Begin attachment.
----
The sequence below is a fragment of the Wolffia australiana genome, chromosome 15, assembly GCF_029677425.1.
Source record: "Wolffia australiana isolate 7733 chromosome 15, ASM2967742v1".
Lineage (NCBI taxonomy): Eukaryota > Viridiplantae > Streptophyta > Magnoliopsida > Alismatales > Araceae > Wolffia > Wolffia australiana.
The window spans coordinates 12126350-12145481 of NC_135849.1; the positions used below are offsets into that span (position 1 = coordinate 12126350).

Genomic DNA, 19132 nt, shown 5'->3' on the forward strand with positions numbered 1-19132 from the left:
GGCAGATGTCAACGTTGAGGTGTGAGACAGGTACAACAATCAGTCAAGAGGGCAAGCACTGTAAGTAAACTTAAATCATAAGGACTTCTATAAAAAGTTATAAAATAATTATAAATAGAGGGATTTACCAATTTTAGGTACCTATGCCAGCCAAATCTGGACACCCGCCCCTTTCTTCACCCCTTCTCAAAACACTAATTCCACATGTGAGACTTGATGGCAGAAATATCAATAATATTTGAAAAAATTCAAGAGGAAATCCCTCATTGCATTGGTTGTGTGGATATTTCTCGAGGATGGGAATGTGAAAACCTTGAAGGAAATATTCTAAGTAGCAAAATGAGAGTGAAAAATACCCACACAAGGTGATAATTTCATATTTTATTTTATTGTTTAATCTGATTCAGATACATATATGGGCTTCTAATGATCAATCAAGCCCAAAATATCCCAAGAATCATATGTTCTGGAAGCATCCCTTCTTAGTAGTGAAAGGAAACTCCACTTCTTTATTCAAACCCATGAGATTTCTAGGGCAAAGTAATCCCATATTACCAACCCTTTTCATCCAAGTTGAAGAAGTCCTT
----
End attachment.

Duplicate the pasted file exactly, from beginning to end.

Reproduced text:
The sequence below is a fragment of the Wolffia australiana genome, chromosome 15, assembly GCF_029677425.1.
Source record: "Wolffia australiana isolate 7733 chromosome 15, ASM2967742v1".
Lineage (NCBI taxonomy): Eukaryota > Viridiplantae > Streptophyta > Magnoliopsida > Alismatales > Araceae > Wolffia > Wolffia australiana.
The window spans coordinates 12126350-12145481 of NC_135849.1; the positions used below are offsets into that span (position 1 = coordinate 12126350).

Genomic DNA, 19132 nt, shown 5'->3' on the forward strand with positions numbered 1-19132 from the left:
GGCAGATGTCAACGTTGAGGTGTGAGACAGGTACAACAATCAGTCAAGAGGGCAAGCACTGTAAGTAAACTTAAATCATAAGGACTTCTATAAAAAGTTATAAAATAATTATAAATAGAGGGATTTACCAATTTTAGGTACCTATGCCAGCCAAATCTGGACACCCGCCCCTTTCTTCACCCCTTCTCAAAACACTAATTCCACATGTGAGACTTGATGGCAGAAATATCAATAATATTTGAAAAAATTCAAGAGGAAATCCCTCATTGCATTGGTTGTGTGGATATTTCTCGAGGATGGGAATGTGAAAACCTTGAAGGAAATATTCTAAGTAGCAAAATGAGAGTGAAAAATACCCACACAAGGTGATAATTTCATATTTTATTTTATTGTTTAATCTGATTCAGATACATATATGGGCTTCTAATGATCAATCAAGCCCAAAATATCCCAAGAATCATATGTTCTGGAAGCATCCCTTCTTAGTAGTGAAAGGAAACTCCACTTCTTTATTCAAACCCATGAGATTTCTAGGGCAAAGTAATCCCATATTACCAACCCTTTTCATCCAAGTTGAAGAAGTCCTT